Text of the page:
Kōura/rock lobster eating Kina
Image: Brian Mackie | DOC


The Government plans to introduce 19 new protection areas in the Hauraki Gulf/Tīkapa Moana.

New marine protections proposed for the Hauraki Gulf/Tīkapa Moana

You can find further details on the Hauraki Gulf/Tīkapa Moana Marine Protection Bill on the New Zealand Parliament website.

This network of marine protection builds on the aspirations of the Sea Change Tai Timu Tai Pari plan. It incorporates feedback from tangata whenua, stakeholders and the public. It will use both new and existing marine protection tools.

The protection consists of:

  • 2 marine reserves; extending from the existing reserves Te Whanganui-o-Hei/Cathedral Cove Marine Reserve and Cape Rodney – Okakari Point (Goat Island).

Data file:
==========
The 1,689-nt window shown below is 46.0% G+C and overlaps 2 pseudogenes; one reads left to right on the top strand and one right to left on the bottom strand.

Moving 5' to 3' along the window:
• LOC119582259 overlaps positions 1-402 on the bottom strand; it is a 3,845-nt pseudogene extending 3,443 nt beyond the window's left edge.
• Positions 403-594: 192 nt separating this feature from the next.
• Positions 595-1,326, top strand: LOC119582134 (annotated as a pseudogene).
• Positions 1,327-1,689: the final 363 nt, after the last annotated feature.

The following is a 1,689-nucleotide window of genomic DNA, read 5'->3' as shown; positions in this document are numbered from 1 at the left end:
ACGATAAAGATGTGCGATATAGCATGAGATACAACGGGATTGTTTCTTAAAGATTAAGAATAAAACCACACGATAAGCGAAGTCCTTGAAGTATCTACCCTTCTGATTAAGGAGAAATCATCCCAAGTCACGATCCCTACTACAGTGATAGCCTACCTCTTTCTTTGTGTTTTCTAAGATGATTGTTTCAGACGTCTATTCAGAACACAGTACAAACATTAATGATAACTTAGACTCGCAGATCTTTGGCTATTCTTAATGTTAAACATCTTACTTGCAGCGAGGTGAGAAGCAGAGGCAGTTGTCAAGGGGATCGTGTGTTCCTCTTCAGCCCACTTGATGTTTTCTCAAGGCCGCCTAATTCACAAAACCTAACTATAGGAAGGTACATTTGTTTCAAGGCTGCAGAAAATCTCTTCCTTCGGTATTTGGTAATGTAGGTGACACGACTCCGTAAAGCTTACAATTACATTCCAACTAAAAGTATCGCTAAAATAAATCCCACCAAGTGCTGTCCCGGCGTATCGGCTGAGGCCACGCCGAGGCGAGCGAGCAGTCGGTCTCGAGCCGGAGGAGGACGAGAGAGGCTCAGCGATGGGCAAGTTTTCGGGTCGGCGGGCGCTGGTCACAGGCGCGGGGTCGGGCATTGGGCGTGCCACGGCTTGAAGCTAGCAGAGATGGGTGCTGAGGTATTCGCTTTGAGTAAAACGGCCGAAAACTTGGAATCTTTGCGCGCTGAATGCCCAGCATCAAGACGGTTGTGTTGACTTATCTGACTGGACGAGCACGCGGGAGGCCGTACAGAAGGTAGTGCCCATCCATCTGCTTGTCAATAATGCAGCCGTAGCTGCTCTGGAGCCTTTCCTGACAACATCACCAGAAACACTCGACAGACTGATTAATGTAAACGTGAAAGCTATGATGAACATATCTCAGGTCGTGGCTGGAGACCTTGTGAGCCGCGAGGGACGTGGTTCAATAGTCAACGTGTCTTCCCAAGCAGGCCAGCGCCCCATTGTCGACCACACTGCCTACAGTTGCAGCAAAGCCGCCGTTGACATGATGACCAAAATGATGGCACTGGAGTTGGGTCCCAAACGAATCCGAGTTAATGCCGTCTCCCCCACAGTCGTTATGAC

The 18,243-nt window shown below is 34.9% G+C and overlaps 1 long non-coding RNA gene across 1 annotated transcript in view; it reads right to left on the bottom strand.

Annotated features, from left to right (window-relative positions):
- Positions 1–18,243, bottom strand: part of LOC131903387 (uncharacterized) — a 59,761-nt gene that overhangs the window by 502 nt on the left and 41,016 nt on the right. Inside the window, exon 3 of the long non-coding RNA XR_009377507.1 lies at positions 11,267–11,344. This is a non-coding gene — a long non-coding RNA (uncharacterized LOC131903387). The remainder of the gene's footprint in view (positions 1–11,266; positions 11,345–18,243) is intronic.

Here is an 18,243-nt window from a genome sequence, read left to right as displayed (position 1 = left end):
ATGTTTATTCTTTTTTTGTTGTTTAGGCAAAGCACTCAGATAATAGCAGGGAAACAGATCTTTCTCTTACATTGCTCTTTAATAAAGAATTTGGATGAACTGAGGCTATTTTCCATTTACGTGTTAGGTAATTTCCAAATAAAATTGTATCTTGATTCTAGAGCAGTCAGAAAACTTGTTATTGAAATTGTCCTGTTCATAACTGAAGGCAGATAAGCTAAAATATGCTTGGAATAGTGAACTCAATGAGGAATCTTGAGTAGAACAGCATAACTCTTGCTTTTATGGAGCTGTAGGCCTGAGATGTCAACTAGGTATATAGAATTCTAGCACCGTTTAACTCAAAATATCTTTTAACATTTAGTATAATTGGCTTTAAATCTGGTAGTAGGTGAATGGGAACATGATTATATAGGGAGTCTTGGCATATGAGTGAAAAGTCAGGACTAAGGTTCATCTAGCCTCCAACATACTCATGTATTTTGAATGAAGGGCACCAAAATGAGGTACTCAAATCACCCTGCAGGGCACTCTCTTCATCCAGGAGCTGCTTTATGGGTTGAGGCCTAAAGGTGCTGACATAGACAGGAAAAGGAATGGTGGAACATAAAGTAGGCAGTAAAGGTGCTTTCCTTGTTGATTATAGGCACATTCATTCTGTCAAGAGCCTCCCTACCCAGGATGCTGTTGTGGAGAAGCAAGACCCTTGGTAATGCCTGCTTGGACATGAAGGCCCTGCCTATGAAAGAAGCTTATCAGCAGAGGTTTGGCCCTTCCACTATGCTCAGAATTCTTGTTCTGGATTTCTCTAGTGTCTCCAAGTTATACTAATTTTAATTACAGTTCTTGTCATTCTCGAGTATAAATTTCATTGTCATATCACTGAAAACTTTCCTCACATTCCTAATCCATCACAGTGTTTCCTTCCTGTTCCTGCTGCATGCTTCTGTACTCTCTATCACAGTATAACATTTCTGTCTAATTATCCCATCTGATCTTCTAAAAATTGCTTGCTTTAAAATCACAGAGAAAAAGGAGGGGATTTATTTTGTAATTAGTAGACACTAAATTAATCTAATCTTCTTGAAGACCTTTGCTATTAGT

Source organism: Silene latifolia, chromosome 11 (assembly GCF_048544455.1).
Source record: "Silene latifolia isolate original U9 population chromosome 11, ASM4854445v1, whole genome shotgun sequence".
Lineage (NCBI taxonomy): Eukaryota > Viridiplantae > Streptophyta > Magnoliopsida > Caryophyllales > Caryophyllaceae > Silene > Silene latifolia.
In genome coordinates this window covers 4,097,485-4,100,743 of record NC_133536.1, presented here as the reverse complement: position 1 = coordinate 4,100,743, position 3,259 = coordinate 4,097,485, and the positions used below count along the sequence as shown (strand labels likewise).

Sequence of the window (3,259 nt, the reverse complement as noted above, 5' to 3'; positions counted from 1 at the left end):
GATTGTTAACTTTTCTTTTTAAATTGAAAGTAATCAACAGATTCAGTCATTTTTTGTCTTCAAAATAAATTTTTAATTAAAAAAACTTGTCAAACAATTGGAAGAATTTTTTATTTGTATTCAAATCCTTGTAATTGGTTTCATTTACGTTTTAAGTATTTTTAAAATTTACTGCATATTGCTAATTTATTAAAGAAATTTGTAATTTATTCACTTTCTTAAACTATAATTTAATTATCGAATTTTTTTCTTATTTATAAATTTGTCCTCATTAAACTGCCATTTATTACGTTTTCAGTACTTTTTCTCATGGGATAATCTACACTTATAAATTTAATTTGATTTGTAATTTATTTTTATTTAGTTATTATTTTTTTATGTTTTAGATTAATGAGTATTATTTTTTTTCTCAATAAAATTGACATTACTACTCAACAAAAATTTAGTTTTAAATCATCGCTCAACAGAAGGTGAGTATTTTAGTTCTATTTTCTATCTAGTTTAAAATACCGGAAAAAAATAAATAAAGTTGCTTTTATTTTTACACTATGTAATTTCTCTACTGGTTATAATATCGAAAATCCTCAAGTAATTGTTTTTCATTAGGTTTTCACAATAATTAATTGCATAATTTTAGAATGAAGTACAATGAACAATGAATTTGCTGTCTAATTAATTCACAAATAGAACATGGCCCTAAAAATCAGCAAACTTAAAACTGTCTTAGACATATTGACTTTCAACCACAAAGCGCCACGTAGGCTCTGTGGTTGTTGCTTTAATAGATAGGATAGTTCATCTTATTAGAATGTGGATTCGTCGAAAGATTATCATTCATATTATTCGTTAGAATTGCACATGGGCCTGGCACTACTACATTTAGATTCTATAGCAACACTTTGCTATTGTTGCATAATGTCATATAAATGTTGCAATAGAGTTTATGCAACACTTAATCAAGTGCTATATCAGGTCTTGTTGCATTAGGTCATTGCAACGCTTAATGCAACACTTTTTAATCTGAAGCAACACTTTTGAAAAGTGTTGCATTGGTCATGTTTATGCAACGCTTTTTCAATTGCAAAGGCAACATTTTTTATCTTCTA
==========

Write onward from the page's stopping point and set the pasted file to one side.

• 12 high protection areas (HPAs) – these areas protect and restore marine habitats and ecosystems. They also provide for the customary practices of tangata whenua
  • 5 seafloor protection areas (SPAs) – these areas protect seafloor habitats. But they still allow for activities that do not damage them, such as non-bottom contacting fishing.

The marine protection aims to support tangata whenua in their roles as kaitiaki and rangatira, and acknowledge the cultural value of Tīkapa Moana.

The areas were chosen because they meet criteria such as:

  • being at-risk
  • being rare
  • having a large range of diverse wildlife
  • representing an important habitat or ecosystem type.

The areas would nearly triple protection in the Gulf from just over 6%, including the cable protection zones, to about 18%. This would support the recovery of some of its most biodiverse regions, including its nearshore areas and deep reefs.

When the new protection would start

The protection requires new legislation and involves the use of two new tools: high protection areas and seafloor protection areas.

Parliament is progressing this legislation in the form of a Bill, named the Hauraki Gulf/Tīkapa Moana Marine Protection Bill.

If passed into law, we anticipate the legislation and protection to be in place by late 2024.